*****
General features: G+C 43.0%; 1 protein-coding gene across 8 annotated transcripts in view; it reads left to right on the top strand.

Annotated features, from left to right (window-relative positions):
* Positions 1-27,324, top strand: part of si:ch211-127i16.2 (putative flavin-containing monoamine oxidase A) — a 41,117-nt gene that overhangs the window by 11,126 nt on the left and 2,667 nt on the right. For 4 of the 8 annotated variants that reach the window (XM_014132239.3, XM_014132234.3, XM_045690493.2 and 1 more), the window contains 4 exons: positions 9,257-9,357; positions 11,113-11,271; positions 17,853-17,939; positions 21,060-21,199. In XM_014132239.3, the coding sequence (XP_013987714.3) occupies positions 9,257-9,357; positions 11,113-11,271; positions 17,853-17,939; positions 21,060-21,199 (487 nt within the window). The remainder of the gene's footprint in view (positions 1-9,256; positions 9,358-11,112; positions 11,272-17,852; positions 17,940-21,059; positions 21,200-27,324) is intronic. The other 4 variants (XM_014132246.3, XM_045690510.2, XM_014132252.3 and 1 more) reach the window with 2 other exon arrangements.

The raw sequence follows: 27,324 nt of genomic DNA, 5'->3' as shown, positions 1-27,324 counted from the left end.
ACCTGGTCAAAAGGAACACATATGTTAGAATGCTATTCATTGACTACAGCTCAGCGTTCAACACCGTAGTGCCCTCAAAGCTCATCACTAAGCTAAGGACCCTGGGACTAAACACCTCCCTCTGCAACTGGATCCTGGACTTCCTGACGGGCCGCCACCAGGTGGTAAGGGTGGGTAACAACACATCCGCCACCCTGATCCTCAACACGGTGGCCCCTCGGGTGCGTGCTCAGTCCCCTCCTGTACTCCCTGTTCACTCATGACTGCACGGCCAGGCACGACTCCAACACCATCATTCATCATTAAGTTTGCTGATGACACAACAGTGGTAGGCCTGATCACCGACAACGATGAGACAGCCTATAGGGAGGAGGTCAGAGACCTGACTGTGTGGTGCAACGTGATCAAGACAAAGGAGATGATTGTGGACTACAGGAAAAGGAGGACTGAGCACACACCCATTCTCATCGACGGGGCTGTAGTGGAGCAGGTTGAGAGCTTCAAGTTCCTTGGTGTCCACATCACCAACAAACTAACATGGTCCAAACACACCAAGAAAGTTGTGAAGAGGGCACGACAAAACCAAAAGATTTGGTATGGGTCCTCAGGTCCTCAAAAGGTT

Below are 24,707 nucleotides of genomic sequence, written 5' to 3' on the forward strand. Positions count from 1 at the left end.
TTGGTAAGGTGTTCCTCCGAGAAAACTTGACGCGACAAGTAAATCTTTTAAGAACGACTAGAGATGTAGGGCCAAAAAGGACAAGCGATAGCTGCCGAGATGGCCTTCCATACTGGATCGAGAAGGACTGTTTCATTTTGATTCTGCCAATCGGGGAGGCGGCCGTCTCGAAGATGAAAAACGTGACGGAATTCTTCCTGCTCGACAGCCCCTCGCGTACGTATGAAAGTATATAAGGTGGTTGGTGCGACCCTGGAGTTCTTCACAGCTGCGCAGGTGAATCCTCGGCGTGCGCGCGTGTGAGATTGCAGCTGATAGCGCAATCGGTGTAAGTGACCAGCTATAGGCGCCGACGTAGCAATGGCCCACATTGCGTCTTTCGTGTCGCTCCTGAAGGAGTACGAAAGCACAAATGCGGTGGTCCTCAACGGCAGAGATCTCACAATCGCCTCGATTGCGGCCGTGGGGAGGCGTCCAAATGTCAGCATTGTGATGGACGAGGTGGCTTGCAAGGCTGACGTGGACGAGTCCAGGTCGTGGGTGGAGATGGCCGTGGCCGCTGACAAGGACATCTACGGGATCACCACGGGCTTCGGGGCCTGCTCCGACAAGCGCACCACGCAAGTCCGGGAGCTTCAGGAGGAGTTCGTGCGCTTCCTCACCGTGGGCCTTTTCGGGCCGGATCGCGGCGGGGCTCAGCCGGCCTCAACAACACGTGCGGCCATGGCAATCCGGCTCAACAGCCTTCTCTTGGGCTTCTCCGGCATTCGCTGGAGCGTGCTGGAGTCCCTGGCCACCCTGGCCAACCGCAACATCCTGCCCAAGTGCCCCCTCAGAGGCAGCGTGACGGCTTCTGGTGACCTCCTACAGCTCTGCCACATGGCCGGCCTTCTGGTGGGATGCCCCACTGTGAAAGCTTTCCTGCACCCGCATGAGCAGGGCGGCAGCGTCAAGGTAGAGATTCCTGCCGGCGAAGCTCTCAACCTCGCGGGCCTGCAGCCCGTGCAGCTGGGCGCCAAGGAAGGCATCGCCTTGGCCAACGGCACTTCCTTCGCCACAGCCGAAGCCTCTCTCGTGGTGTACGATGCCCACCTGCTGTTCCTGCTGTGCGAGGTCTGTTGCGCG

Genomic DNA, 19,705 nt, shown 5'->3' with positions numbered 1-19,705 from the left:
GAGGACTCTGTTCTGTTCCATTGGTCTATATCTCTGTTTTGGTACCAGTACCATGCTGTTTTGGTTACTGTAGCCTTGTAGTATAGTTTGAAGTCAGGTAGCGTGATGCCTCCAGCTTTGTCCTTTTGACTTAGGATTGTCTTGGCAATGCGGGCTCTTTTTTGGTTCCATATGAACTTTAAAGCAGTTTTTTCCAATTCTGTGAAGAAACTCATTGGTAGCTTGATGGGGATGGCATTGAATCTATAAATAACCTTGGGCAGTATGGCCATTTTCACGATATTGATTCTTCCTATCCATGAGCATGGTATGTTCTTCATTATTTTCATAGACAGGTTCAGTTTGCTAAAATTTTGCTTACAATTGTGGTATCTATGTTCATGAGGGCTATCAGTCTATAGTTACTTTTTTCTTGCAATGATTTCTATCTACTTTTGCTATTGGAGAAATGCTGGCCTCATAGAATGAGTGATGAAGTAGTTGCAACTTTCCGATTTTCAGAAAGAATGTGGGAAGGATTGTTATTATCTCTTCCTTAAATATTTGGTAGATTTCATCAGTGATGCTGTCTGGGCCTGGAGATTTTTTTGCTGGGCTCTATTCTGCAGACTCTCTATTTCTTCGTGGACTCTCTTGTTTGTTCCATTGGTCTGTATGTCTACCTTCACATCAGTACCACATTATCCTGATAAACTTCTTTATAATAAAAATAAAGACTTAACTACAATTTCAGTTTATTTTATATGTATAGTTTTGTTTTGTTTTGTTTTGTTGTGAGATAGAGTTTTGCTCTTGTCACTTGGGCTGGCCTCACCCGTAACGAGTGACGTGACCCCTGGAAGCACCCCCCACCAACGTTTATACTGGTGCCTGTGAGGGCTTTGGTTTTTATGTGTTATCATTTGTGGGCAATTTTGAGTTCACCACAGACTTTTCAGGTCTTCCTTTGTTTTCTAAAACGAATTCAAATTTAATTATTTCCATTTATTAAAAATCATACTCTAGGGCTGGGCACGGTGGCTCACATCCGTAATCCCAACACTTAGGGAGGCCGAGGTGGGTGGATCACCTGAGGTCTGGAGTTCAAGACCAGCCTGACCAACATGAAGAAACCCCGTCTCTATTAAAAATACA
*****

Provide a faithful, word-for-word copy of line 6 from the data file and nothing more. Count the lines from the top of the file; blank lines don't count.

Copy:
Below are 24,707 nucleotides of genomic sequence, written 5' to 3' on the forward strand. Positions count from 1 at the left end.